A day in the life of the life of a paleontologist on the dig site
By Dr. Victoria Egerton, Elli Lilly and Company Extraordinary Scientist-in-Residence
Each day in Wyoming is a new adventure. I’m serious. With new teammates coming over from across the pond, unpredictable weather, and surprise discoveries on the dig site, you never know what each day will bring. We also manage to find some semblance of rhythm to what we’re doing day-in and day-out...as long as the weather cooperates.
Not long ago, I recorded a day in the life here in Wyoming, including major events, not-so-major events, and other highlights from a (what you could call) “typical” day of fieldwork.
A day in the life on the dig site
June 26: Day 26
I finally decide to roll out of bed after a bad night’s sleep. I really need to explain about time zones to family in the UK…
It rained heavily yesterday afternoon so I have to drive halfway to the site to check the road conditions before anyone heads out. If it’s slippery then we can’t get to site because it would be too dangerous. ...Boy can I use a cup of coffee.
Arrive back home. Everyone is still asleep. But at least my coffee is ready. Alerted the different groups that we are a GO for today!
PhD student Rob Brocklehurst took pity on me and made me a cooked breakfast!
The storm clouds start to move in. I had to go “upstairs” to the “attic”—the very top of the dig site—to look across the landscape to see how the storms are moving.
Back to work on the upper quarry and having wonderful conversations with Dr. Paul Kenrick, paleobotanist from the Natural History Museum in London, on how plants are more awesome than dinosaurs. It’s true!
*The rest of my afternoon was spent running up and down the steep slopes to the top of the highest ridge so I could watch the storms. My Apple Watch estimates my total flights of stairs today is 36. Weather question of the day: should I trust my optimistic weather app or my pessimistic weather app?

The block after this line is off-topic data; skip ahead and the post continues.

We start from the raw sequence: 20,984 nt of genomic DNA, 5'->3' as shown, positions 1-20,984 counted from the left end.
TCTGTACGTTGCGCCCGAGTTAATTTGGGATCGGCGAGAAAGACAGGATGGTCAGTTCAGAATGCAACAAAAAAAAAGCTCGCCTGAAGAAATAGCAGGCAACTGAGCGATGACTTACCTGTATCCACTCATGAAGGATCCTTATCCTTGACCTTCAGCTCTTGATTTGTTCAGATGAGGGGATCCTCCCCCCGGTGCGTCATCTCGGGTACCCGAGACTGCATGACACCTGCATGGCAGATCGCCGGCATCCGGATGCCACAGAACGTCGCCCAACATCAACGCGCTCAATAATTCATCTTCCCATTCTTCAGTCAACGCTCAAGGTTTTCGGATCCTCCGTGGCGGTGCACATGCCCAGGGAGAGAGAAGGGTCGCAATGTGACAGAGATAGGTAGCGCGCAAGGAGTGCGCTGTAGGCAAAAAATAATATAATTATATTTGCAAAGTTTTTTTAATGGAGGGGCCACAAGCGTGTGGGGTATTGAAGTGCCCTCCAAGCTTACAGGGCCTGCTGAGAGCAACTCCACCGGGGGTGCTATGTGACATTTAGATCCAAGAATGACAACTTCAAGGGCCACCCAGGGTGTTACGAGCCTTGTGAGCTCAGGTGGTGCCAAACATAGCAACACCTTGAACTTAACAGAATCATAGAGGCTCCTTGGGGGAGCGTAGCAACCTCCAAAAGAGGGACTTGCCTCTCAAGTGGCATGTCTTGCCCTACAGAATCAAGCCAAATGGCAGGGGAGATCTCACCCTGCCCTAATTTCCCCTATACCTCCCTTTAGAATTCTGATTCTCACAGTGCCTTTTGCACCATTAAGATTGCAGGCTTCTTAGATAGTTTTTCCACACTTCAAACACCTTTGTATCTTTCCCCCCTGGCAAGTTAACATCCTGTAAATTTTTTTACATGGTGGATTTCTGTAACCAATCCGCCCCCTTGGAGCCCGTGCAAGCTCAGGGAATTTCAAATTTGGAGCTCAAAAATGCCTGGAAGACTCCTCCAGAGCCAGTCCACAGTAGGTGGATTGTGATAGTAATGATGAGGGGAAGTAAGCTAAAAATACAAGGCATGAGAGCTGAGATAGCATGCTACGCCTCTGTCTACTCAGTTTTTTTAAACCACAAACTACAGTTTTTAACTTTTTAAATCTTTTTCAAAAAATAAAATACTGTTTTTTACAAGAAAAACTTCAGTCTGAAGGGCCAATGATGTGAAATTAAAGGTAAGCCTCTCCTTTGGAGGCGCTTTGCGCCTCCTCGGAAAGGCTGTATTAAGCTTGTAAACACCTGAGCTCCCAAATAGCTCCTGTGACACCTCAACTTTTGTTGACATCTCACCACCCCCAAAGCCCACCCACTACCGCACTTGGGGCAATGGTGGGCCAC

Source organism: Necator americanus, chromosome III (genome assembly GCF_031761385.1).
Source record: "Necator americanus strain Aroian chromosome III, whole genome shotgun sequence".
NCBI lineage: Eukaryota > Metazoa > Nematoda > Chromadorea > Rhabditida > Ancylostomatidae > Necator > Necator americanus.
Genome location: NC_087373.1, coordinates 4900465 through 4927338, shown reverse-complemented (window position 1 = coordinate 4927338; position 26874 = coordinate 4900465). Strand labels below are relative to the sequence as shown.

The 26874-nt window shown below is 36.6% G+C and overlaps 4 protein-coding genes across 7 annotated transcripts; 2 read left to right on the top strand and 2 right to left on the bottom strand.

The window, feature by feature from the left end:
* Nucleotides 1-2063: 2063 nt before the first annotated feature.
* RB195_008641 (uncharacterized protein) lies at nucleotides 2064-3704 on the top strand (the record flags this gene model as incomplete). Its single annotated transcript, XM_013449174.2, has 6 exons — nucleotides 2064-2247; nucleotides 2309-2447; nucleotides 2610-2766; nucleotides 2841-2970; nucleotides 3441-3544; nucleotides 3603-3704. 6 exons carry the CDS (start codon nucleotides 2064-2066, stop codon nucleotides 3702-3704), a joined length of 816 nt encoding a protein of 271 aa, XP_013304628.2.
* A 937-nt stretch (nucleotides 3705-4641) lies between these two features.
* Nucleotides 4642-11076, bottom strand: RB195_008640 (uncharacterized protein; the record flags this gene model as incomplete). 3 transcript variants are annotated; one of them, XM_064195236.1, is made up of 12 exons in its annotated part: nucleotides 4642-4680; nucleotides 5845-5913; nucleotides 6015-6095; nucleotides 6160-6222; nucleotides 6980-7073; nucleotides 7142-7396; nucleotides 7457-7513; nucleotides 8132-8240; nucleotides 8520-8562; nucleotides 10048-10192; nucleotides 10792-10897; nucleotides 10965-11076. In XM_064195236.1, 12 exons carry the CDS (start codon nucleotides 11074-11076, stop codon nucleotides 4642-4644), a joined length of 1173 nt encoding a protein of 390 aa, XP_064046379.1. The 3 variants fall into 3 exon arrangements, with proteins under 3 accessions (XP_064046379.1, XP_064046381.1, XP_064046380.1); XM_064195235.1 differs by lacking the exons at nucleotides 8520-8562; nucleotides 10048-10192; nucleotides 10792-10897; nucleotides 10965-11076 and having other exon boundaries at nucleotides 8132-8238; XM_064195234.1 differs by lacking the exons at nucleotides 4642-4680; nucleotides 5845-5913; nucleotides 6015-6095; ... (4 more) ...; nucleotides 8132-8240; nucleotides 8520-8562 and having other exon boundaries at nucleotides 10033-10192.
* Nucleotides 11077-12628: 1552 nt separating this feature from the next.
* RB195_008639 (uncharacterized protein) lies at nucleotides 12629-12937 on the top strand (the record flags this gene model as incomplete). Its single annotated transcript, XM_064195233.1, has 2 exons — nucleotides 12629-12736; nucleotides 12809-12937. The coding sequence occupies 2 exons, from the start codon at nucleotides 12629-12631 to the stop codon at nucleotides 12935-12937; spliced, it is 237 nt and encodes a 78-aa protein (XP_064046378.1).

Had to call it a day because of rain. Paul Kendrick had an amazing find today! It’s so amazing we have to keep it a secret…
Head out to meet up at a local restaurant with the crew. Should I mention the soundtrack for the day? Classic Disney!
Calling it a day
As you can see, a lot can happen in one day. We try to pack in as much as we can while the weather is cooperating. We work hard. My aching muscles are testament to that. But we also take time to play and relax. You know it’s been a good day when you’re worn out at the end of the day.
Tomorrow’s just another day in the life of a paleontologist. We never know what we’re going to uncover. It’s all part of the excitement of fieldwork.
Stay up to date!
Don’t miss a moment of the 2019 Mission Jurassic dig! Follow the Mission Jurassic hashtag (#MissionJurassic) and the museum’s Extraordinary Scientists-in-Residence, Prof. Phil Manning (@DrPhilManning) and Dr. Victoria Egerton (@DrVEgerton), for up-to-the-moment information from the dig site!
Mission Jurassic is a $27.5-million project that will be brought to life through the generosity of donors. Donate now on our website, or for extraordinary naming opportunities check out our Mission Jurassic Field Guide or contact Amy Kwas at 317-334-4608 or AKwas@childrensmuseum.org.